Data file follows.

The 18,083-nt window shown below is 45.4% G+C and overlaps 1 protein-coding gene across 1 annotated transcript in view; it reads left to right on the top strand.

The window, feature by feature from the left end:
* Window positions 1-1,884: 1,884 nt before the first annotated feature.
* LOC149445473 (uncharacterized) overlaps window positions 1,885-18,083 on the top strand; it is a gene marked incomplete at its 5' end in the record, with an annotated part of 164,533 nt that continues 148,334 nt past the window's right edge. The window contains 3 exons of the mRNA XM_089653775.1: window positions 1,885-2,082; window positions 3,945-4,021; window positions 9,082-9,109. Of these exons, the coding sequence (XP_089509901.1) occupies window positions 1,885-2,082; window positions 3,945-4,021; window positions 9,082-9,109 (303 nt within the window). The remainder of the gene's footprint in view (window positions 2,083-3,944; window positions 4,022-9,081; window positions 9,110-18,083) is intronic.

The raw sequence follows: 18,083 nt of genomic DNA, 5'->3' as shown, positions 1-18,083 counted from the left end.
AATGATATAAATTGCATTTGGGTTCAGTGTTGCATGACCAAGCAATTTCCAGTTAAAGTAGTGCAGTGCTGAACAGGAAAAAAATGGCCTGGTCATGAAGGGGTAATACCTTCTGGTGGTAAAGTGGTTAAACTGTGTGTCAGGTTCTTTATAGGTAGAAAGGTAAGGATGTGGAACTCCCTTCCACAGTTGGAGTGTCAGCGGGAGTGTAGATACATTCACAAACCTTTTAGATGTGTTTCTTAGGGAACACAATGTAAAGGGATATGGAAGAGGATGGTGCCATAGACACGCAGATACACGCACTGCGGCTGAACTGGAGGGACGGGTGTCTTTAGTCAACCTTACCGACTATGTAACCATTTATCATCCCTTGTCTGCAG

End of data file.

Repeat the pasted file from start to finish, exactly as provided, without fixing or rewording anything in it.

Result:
The 18,083-nt window shown below is 45.4% G+C and overlaps 1 protein-coding gene across 1 annotated transcript in view; it reads left to right on the top strand.

The window, feature by feature from the left end:
* Window positions 1-1,884: 1,884 nt before the first annotated feature.
* LOC149445473 (uncharacterized) overlaps window positions 1,885-18,083 on the top strand; it is a gene marked incomplete at its 5' end in the record, with an annotated part of 164,533 nt that continues 148,334 nt past the window's right edge. The window contains 3 exons of the mRNA XM_089653775.1: window positions 1,885-2,082; window positions 3,945-4,021; window positions 9,082-9,109. Of these exons, the coding sequence (XP_089509901.1) occupies window positions 1,885-2,082; window positions 3,945-4,021; window positions 9,082-9,109 (303 nt within the window). The remainder of the gene's footprint in view (window positions 2,083-3,944; window positions 4,022-9,081; window positions 9,110-18,083) is intronic.

The raw sequence follows: 18,083 nt of genomic DNA, 5'->3' as shown, positions 1-18,083 counted from the left end.
AATGATATAAATTGCATTTGGGTTCAGTGTTGCATGACCAAGCAATTTCCAGTTAAAGTAGTGCAGTGCTGAACAGGAAAAAAATGGCCTGGTCATGAAGGGGTAATACCTTCTGGTGGTAAAGTGGTTAAACTGTGTGTCAGGTTCTTTATAGGTAGAAAGGTAAGGATGTGGAACTCCCTTCCACAGTTGGAGTGTCAGCGGGAGTGTAGATACATTCACAAACCTTTTAGATGTGTTTCTTAGGGAACACAATGTAAAGGGATATGGAAGAGGATGGTGCCATAGACACGCAGATACACGCACTGCGGCTGAACTGGAGGGACGGGTGTCTTTAGTCAACCTTACCGACTATGTAACCATTTATCATCCCTTGTCTGCAG